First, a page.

UMMC experts: Raising recommended HPV vaccine age range could save lives
Published on Thursday, October 18, 2018
By: Ruth Cummins
The use of the Gardasil vaccination to protect both men and women from the human papillomavirus, HPV for short, has saved thousands of lives, and now is poised to save even more.
First approved for use in youths and young adults ages 9-26, Gardasil 9 is the newest generation of the vaccine that was authorized by the U.S. Food and Drug Administration in 2006 to prevent certain cancers and diseases caused by HPV. The FDA earlier this month expanded the age range upward to 45 for both men and women.
“This is definitely a positive thing,” said Dr. Mildred Ridgway, a gynecologic oncologist and assistant professor of obstetrics and gynecology. “The impact that the HPV vaccine can have on the reduction of cervical cancer rates is phenomenal.”
The recommendation is based on new data, including that from a study of about 3,200 women ages 27-45 who received the Gardasil 9 vaccine. That study showed the vaccine was 88 percent effective in preventing cervical cancer related to the types of HPV covered by the vaccine, along with preventing a number of other HPV infections and precancerous lesions.
The FDA recommendation “represents an important opportunity to help prevent HPV-related diseases and cancers in a broader age range,” Dr. Peter Marks, director of the FDA’s Center for Biologics Evaluation and Research, said in a news release announcing the change.
“The Centers for Disease Control and Prevention has stated that HPV vaccination, prior to (a person) becoming infected with the HPV types covered by the vaccine, has the potential to prevent more than 90 percent of these cancers, or 31,200 cases every year, from ever developing.”
Nearly 80 million people in the United States are living with HPV, or one in four, the CDC estimates. About 14 million people become infected with HPV each year. Most never develop symptoms or health problems, and nine out of 10 infections go away by themselves within two years.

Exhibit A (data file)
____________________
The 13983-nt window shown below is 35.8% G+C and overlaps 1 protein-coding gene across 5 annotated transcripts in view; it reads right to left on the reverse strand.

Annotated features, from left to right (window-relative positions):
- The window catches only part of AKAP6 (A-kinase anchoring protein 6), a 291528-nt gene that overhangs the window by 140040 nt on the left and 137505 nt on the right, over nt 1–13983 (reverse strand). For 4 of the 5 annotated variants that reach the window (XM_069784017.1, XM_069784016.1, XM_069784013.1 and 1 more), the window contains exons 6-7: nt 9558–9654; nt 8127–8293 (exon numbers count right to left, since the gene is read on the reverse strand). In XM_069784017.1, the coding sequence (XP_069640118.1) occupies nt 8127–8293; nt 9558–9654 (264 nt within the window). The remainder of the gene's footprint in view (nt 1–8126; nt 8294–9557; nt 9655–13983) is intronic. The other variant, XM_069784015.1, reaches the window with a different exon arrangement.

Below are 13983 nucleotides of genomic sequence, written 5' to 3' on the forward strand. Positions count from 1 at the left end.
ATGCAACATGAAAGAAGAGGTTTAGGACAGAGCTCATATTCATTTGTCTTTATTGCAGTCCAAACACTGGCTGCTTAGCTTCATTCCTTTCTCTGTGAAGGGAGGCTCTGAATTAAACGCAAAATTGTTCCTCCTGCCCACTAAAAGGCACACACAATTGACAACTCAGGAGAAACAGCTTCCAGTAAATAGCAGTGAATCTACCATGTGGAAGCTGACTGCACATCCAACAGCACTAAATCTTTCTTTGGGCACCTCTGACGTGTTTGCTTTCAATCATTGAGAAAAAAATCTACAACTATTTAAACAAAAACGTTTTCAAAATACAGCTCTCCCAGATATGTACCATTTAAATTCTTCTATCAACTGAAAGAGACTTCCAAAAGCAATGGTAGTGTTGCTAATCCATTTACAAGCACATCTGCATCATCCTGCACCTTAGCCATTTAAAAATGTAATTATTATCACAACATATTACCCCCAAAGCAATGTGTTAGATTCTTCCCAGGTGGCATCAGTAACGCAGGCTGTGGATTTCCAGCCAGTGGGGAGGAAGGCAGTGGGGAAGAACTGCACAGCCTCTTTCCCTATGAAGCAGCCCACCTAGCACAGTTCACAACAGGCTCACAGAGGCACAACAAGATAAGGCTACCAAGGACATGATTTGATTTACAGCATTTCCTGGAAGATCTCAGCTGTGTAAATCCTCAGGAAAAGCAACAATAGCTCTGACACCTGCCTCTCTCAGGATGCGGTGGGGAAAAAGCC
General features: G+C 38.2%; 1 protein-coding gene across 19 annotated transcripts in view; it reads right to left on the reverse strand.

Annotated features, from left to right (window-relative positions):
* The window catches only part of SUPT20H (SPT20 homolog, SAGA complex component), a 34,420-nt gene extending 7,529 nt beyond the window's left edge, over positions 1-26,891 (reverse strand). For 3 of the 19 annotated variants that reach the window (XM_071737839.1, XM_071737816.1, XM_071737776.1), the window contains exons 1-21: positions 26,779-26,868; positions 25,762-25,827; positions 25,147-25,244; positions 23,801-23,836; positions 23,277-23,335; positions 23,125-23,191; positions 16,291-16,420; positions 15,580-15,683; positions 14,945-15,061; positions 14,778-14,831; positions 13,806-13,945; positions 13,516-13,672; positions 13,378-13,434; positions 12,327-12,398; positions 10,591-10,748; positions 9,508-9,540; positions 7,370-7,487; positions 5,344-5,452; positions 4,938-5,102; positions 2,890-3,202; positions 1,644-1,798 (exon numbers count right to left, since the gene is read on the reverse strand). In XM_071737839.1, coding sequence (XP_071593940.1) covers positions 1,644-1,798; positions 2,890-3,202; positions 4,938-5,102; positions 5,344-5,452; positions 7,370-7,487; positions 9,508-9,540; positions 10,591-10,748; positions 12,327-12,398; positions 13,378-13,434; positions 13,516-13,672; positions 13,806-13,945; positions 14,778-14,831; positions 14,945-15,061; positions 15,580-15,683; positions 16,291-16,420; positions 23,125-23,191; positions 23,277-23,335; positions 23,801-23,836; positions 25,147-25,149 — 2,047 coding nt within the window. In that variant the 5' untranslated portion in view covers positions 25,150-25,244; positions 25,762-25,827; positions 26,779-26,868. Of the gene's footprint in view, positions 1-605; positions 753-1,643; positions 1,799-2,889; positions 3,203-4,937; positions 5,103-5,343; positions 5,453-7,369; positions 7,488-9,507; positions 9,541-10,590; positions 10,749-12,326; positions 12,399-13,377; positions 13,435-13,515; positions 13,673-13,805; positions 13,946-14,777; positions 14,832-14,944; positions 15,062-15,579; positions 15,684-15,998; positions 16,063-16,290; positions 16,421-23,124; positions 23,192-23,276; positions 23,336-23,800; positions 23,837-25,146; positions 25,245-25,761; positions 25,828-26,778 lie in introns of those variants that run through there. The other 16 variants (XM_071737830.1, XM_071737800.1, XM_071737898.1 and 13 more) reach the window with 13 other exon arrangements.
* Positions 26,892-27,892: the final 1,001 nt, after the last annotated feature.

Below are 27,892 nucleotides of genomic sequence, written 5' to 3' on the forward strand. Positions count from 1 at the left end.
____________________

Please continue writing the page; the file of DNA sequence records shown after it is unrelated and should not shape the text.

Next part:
But if they don’t, they can cause cancers that include cancers of the cervix, vulva and vagina in women; cancers of the penis in men; and in both sexes, cancers of the anus, back of the throat, base of the tongue and tonsils.
Targeting the older age group for the vaccine to reduce cancer risk is “absolutely the best front-line approach,” Ridgway said.
“Increasing the age range all the way to 45 will include a population that was originally missed,” she said. “It’s still a population that can and will be exposed to HPV. Men and women have new sexual encounters and exposure to HPV.”
Although upping the age for the vaccine is powerful, research shows that the earlier someone gets immunized – as young as ages 11-13 – “the better off your immune system response is,” said Dr. Sara Weisenberger, associate professor of pediatric medicine.
Increasing Mississippi’s HPV vaccination rate in adults through age 45 could be a challenge based on existing rates for ages 13-17. Just 24.5 percent of boys in that range received the vaccine in 2016, the most recent figures available from the American Cancer Society show, putting the state in 49th place.
For girls, it was 33.9 percent, or 50th place.
“We are constantly pushing it,” Weisenberger said. “The earlier you get it, the better off you are. We don’t want them to have any exposure whatsoever, or to become sexually active before they get the vaccine.”
Her clinic advises parents to have their children vaccinated for HPV at the same time they get the Tdap and meningitis B immunizations. The Tdap, which protects against diphtheria, tetanus, pertussis and polio, is required by the Mississippi State Department of Health for students by the time they enter seventh grade. The HPV and meningitis vaccines are strongly recommended.
“We tell patients that you’re already here, so let’s get it all done at the same time,” Weisenberger said. Immunizations also can be spaced if parents feel more comfortable doing that, she said.
In her practice, Ridgway sees women coping with cervical cancer, many of them between ages 27-45, who didn’t get the HPV immunization.
“Worldwide, there’s already a reduction in cervical cancer rates, especially in countries that have better vaccination penetration rates,” she said. “In the United States, we’re still behind on that, although some parts of the country are doing better than others.”
Ridgway and Weisenberger want patients and families to know that the HPV immunization will save lives.
Every year in the United States, HPV causes about 42,700 cancers in men and women, the CDC says. In general, HPV is thought to be responsible for 91 percent of both cervical and anal cancers and 75 percent of vaginal cancers. About 4,000 women die each year from HPV-caused cervical cancer.
MSDH doesn’t keep statistics on how many deaths from HPV-related cancers occur in people who aren’t vaccinated. But in Mississippi, out of 100,000 people who develop cancer annually, 14.39 will be associated with HPV, the CDC says. That’s one of the highest incidences of HPV cancers in the nation and has risen steadily from 8-9.5 cases associated with HPV in 2010.
“Increasing the age range for the vaccine is a progressive and forward move to continue to decrease cervical cancer,” Ridgway said.
In her clinic, “we don’t have problems with people denying the HPV vaccine,” Weisenberger said. “We are fortunate.”